The missing children are all different children, individuals with their own stories to tell. One of anguished parents, distraught siblings. They had aspirations too. As DestinationTrinidad’s article which I linked to above, eloquently underlines beside its own particular use of this image, and in a curiously ironic and apposite way:
“You may find it odd that although you planned a particular direction for your life disregarding your trials and tribulations to get there stuff keeps happening and leading you in a total different direction. Take heed this is the time when you need to stop, reflect, observe and listen to what is going on. This is your life, your story that’s waiting to be told. It’s begging you to see the light, the path that you need to be on en route to destination success, life fulfillment and purpose.”
Maybe it’s time the real stories of these lives are told. Is that too much to ask?
Well, let me conclude with a peek at astoldbypepper’s blog, where this same image appears once again, in a piece which combines condescension and irony in equal measure:
I’ve already detailed on a number of occasions poor governance at the World Press Photo awards. Today I want to write about another example, worse in many ways than the others.
But first a reminder of this years self-inflicted PR failure. The chair of judges, Gary Knight, turned out to be a business partner of the winner, John Stanmeyer. Given this Knight sensibly offered to stand down but was told that this was not allowed. According to the Secretary of judges, David Campbell, there was no need for him to do so because an actual conflict of interest would only exist if a photographer votes on their own work. Since judges are not allowed to enter their own work, the logic goes, a conflict of interest cannot exist at the World Press awards, only an ‘appearance of a conflict of interest’. This is straight out of Monty Python or Catch22.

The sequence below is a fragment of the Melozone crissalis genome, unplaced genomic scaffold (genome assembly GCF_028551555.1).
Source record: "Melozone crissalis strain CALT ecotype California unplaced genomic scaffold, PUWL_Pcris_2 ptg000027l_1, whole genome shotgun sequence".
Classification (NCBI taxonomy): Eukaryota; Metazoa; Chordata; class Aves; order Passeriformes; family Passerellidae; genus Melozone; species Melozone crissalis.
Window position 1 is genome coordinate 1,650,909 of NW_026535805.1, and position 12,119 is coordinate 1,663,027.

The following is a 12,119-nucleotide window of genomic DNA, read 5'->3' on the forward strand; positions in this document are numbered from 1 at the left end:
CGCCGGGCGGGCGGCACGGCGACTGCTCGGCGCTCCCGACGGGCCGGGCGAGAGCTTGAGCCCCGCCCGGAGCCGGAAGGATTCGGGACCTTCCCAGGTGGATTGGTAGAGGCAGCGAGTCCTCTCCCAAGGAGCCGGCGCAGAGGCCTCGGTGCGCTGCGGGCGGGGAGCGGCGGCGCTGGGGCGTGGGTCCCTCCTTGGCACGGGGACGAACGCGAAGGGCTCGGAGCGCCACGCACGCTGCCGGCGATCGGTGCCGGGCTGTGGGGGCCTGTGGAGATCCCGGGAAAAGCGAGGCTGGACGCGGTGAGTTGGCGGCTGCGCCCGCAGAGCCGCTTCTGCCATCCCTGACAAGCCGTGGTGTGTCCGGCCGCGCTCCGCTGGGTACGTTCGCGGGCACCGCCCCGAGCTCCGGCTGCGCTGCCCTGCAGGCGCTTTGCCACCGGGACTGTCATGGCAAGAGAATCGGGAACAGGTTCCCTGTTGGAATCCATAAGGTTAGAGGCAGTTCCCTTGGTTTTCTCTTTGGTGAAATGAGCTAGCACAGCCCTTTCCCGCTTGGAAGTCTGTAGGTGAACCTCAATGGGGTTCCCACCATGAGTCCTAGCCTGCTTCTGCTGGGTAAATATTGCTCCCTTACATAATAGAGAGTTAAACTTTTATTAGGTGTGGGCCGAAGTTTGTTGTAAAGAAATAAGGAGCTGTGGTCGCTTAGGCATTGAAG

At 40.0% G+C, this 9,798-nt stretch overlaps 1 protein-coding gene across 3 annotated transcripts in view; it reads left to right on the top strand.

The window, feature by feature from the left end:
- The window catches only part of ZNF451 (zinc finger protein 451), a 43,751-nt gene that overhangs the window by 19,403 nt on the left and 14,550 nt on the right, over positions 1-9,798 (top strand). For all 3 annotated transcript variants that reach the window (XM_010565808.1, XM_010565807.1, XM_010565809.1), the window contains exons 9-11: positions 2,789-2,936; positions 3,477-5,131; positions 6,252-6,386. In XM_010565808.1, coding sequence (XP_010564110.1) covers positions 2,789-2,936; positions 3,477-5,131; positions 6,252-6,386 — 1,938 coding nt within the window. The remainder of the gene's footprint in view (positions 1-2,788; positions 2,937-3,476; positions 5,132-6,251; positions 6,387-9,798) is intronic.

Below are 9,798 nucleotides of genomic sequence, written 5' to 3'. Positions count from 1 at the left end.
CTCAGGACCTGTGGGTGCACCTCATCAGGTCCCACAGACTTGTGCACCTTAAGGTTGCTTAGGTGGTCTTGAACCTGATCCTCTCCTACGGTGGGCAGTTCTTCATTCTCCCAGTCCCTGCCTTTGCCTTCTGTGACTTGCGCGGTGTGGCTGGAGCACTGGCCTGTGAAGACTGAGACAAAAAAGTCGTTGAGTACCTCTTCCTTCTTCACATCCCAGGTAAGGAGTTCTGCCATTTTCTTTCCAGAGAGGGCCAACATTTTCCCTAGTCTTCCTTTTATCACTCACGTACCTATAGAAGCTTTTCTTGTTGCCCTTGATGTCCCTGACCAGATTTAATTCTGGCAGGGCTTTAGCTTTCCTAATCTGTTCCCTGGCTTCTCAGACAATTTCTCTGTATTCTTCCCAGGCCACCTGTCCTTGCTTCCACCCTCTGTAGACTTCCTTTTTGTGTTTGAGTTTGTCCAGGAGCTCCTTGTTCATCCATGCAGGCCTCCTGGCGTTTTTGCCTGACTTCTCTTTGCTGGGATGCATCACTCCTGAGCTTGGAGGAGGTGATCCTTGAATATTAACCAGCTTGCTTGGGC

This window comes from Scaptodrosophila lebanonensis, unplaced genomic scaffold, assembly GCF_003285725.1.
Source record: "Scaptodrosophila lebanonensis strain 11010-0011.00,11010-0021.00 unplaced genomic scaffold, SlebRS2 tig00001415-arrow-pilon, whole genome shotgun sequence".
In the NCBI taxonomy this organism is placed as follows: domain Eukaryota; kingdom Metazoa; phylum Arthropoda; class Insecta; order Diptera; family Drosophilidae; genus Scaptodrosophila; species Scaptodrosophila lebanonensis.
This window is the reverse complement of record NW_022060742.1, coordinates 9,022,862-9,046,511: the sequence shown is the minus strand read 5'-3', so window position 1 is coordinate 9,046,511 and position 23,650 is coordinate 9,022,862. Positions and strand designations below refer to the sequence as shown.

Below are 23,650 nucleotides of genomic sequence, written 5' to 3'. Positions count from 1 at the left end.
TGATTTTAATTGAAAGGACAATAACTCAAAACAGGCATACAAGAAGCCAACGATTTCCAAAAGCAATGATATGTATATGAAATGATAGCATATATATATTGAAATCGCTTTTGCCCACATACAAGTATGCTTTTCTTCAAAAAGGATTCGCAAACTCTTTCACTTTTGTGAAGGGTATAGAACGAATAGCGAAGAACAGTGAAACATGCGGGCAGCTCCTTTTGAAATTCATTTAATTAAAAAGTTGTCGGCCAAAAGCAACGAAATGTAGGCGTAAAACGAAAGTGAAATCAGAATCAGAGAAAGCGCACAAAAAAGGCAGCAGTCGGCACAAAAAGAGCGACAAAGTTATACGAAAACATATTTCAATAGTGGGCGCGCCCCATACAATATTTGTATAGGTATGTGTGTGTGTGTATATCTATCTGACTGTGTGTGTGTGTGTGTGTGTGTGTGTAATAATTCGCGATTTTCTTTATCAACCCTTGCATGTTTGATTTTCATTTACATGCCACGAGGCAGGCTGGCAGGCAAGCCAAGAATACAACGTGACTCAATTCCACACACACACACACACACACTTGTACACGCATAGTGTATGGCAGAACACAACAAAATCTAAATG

Michiel Munneke, the Managing Director put out a statement saying ‘The four chairs and 15 jurors who participated in the process acted at all times with unquestionable integrity and deliberated in a way that ensured each entry was treated fairly and equally. We deeply regret that their professional reputations and conduct may have been called into question, and we stand with them to reject any accusations of impropriety.’
Whilst regretting the fact that the award was diminished this year he could also recognise that there is a credibility problem when the chair of judges is required to chair over and vote on the work of a business partner. And once he’s recognised the problem he could introduce a solution; the ability for someone in these circumstances to abstain. Campbell claims that it would be too hard to administer; if that’s the case they should bring in someone clever enough to make it work; it’s not as if World Press would be inventing the abstention.
All awards have problems. They rely on humans. No-one should be surprised, and mostly people aren’t, that dodgy stuff sometimes goes on. The World Press awards are better administered then most but despite that a former chair of judges of a World Press competition told me that an award was rigged. A discussion was had outside the judging room. It wasn’t done for the personal gain of any involved, but it did mean, if the chair is to be believed, that something was picked for an award the judges didn’t think was the best. That’s not the only conversation I’ve had with a judge who has told me things are not always what they seem. Again this kind of thing is to be expected, it’s just not credible to pretend otherwise.